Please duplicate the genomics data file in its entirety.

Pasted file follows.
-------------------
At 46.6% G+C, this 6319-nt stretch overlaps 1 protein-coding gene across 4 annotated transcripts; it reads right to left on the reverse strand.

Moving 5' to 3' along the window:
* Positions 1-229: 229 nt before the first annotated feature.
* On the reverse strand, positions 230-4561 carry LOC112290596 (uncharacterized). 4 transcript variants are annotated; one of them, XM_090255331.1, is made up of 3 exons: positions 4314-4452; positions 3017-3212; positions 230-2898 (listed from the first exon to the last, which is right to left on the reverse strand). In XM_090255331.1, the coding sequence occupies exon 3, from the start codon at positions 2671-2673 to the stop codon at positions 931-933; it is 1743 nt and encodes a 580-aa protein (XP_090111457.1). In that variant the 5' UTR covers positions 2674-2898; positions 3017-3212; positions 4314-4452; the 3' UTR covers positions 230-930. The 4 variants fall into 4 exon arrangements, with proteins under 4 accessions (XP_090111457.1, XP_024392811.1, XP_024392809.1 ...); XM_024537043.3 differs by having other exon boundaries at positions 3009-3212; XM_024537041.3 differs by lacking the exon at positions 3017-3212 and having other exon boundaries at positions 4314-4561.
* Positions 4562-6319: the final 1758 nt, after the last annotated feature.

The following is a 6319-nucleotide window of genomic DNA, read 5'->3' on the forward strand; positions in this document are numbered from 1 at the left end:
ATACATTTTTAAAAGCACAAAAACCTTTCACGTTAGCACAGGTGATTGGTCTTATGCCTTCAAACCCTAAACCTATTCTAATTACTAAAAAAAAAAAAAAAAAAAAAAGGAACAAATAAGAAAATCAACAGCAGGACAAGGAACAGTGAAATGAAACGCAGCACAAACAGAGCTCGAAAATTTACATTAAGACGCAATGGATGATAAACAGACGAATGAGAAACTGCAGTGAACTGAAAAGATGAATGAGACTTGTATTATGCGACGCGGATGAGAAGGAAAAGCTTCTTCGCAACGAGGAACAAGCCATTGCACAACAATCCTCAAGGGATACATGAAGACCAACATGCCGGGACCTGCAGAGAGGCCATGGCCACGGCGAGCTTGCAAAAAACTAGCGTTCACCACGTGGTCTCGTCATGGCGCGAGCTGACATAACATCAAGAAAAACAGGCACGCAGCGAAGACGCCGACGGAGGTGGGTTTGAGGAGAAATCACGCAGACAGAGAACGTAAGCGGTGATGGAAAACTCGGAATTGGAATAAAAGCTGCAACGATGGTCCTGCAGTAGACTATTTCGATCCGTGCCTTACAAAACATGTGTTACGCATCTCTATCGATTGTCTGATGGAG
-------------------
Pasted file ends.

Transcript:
At 46.6% G+C, this 6319-nt stretch overlaps 1 protein-coding gene across 4 annotated transcripts; it reads right to left on the reverse strand.

Moving 5' to 3' along the window:
* Positions 1-229: 229 nt before the first annotated feature.
* On the reverse strand, positions 230-4561 carry LOC112290596 (uncharacterized). 4 transcript variants are annotated; one of them, XM_090255331.1, is made up of 3 exons: positions 4314-4452; positions 3017-3212; positions 230-2898 (listed from the first exon to the last, which is right to left on the reverse strand). In XM_090255331.1, the coding sequence occupies exon 3, from the start codon at positions 2671-2673 to the stop codon at positions 931-933; it is 1743 nt and encodes a 580-aa protein (XP_090111457.1). In that variant the 5' UTR covers positions 2674-2898; positions 3017-3212; positions 4314-4452; the 3' UTR covers positions 230-930. The 4 variants fall into 4 exon arrangements, with proteins under 4 accessions (XP_090111457.1, XP_024392811.1, XP_024392809.1 ...); XM_024537043.3 differs by having other exon boundaries at positions 3009-3212; XM_024537041.3 differs by lacking the exon at positions 3017-3212 and having other exon boundaries at positions 4314-4561.
* Positions 4562-6319: the final 1758 nt, after the last annotated feature.

The following is a 6319-nucleotide window of genomic DNA, read 5'->3' on the forward strand; positions in this document are numbered from 1 at the left end:
ATACATTTTTAAAAGCACAAAAACCTTTCACGTTAGCACAGGTGATTGGTCTTATGCCTTCAAACCCTAAACCTATTCTAATTACTAAAAAAAAAAAAAAAAAAAAAAGGAACAAATAAGAAAATCAACAGCAGGACAAGGAACAGTGAAATGAAACGCAGCACAAACAGAGCTCGAAAATTTACATTAAGACGCAATGGATGATAAACAGACGAATGAGAAACTGCAGTGAACTGAAAAGATGAATGAGACTTGTATTATGCGACGCGGATGAGAAGGAAAAGCTTCTTCGCAACGAGGAACAAGCCATTGCACAACAATCCTCAAGGGATACATGAAGACCAACATGCCGGGACCTGCAGAGAGGCCATGGCCACGGCGAGCTTGCAAAAAACTAGCGTTCACCACGTGGTCTCGTCATGGCGCGAGCTGACATAACATCAAGAAAAACAGGCACGCAGCGAAGACGCCGACGGAGGTGGGTTTGAGGAGAAATCACGCAGACAGAGAACGTAAGCGGTGATGGAAAACTCGGAATTGGAATAAAAGCTGCAACGATGGTCCTGCAGTAGACTATTTCGATCCGTGCCTTACAAAACATGTGTTACGCATCTCTATCGATTGTCTGATGGAG